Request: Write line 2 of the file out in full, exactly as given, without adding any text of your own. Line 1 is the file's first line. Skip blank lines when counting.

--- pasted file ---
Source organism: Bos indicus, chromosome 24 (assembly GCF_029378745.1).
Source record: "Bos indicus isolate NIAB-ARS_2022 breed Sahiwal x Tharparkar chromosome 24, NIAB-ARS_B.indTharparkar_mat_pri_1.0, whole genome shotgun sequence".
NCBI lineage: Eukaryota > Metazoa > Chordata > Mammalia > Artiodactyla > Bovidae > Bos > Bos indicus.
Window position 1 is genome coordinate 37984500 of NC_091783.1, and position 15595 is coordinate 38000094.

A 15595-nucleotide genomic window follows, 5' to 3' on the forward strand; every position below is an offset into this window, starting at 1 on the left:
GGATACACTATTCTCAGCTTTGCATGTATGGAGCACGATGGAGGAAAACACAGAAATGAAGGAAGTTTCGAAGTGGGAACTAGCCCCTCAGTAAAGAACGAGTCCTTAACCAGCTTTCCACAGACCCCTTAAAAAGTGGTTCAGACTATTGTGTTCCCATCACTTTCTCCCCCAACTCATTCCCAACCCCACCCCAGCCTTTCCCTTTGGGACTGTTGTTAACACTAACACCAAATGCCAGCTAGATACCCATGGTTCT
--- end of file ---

Source record: "Bos indicus isolate NIAB-ARS_2022 breed Sahiwal x Tharparkar chromosome 24, NIAB-ARS_B.indTharparkar_mat_pri_1.0, whole genome shotgun sequence".